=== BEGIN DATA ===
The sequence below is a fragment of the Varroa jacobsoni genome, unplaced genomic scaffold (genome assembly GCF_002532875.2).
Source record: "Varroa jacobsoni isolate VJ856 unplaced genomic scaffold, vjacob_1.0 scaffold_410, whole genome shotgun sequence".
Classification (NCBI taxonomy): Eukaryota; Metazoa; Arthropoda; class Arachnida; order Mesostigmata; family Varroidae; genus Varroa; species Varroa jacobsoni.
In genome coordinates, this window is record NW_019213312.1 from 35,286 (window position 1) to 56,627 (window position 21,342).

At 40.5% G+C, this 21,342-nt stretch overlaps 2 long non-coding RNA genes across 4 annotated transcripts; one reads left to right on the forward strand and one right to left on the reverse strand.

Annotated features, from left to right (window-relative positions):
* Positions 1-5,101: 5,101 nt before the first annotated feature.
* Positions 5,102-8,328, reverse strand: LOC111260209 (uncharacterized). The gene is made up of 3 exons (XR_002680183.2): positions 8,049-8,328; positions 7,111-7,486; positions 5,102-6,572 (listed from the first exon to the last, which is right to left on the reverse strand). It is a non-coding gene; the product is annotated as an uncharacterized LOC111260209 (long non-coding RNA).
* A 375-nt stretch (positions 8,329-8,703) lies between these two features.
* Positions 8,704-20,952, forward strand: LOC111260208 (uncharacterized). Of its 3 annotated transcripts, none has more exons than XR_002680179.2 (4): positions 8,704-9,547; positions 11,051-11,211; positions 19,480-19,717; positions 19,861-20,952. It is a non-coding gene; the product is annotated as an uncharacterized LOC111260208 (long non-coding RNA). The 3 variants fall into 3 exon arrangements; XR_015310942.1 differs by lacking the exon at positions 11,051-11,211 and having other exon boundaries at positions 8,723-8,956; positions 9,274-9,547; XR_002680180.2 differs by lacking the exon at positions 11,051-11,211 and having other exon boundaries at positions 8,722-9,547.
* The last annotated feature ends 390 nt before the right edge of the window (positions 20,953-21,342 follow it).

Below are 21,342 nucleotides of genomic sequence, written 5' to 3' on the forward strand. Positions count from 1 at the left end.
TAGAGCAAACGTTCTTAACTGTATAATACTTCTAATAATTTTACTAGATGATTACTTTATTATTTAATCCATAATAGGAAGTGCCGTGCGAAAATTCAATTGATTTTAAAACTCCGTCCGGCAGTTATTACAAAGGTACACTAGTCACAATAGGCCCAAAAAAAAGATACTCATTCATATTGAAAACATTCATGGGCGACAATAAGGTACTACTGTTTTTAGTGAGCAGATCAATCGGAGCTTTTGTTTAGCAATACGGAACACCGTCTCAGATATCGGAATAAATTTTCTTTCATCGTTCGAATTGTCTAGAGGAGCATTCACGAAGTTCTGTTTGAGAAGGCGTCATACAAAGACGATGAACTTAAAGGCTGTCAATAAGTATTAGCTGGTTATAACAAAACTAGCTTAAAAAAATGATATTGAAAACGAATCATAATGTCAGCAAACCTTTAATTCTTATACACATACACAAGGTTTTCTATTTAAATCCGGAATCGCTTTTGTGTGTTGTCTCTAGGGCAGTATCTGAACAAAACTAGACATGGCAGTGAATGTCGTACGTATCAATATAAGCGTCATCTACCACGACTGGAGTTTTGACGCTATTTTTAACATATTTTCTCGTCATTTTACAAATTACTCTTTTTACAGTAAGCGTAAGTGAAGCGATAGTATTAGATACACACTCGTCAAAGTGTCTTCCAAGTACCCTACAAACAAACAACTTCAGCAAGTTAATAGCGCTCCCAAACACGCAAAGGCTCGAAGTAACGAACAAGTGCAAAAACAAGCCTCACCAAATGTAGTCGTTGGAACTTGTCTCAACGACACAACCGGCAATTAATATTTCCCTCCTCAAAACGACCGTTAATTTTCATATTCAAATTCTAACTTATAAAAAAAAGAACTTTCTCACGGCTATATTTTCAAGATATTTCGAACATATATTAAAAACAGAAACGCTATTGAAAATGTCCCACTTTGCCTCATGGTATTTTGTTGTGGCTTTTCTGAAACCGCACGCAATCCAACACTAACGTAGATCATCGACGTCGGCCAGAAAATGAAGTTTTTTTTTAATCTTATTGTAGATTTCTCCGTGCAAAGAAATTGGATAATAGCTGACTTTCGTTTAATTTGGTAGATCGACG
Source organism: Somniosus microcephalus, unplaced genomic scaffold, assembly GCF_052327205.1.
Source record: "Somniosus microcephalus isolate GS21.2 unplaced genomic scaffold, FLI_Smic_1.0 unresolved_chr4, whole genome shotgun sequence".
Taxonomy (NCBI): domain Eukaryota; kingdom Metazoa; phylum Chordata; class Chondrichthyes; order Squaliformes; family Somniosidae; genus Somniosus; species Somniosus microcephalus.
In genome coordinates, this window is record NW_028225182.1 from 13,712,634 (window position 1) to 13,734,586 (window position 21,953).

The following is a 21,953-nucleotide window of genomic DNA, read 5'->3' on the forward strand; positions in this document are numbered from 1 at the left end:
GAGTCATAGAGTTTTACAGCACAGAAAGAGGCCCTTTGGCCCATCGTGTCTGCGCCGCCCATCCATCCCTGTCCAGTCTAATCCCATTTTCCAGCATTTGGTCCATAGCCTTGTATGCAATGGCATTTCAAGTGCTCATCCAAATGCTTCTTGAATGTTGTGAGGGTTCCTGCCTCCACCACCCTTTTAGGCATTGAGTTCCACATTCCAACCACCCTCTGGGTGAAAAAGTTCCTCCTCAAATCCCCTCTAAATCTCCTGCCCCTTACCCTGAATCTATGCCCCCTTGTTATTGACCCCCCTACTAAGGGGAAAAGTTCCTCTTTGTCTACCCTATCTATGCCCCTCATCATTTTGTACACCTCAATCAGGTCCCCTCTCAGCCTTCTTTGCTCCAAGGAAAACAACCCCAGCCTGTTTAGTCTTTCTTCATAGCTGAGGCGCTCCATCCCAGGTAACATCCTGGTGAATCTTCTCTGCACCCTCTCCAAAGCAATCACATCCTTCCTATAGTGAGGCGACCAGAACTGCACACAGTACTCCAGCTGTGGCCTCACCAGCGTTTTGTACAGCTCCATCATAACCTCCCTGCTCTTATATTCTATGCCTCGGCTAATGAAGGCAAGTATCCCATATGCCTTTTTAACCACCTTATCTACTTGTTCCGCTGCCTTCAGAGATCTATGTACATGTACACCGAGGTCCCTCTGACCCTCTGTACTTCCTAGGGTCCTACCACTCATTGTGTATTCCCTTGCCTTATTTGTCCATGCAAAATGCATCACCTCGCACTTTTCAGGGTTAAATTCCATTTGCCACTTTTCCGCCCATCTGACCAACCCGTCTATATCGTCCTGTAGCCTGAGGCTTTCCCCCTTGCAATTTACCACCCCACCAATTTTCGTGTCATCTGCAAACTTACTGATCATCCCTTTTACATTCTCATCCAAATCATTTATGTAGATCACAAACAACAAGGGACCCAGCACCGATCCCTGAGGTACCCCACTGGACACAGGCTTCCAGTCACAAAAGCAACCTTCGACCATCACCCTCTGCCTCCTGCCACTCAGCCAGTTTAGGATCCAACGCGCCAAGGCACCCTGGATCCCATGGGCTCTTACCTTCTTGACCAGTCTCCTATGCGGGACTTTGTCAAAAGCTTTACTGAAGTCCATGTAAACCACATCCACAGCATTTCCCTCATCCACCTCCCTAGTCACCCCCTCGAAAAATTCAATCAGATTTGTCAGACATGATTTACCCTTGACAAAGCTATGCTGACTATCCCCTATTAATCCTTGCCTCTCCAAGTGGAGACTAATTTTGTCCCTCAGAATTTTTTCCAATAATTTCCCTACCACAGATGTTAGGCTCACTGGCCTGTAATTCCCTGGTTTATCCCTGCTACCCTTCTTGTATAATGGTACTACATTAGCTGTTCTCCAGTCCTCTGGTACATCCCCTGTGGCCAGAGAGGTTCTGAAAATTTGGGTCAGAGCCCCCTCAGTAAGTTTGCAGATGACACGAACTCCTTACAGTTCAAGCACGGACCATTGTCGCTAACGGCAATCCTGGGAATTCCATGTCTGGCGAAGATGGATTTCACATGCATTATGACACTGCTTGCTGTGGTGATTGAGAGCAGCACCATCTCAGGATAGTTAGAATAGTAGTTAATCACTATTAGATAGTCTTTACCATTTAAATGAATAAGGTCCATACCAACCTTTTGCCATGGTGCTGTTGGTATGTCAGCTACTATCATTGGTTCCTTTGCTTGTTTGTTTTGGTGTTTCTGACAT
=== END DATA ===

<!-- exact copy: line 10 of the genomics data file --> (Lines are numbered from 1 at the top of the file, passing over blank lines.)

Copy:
* Positions 8,704-20,952, forward strand: LOC111260208 (uncharacterized). Of its 3 annotated transcripts, none has more exons than XR_002680179.2 (4): positions 8,704-9,547; positions 11,051-11,211; positions 19,480-19,717; positions 19,861-20,952. It is a non-coding gene; the product is annotated as an uncharacterized LOC111260208 (long non-coding RNA). The 3 variants fall into 3 exon arrangements; XR_015310942.1 differs by lacking the exon at positions 11,051-11,211 and having other exon boundaries at positions 8,723-8,956; positions 9,274-9,547; XR_002680180.2 differs by lacking the exon at positions 11,051-11,211 and having other exon boundaries at positions 8,722-9,547.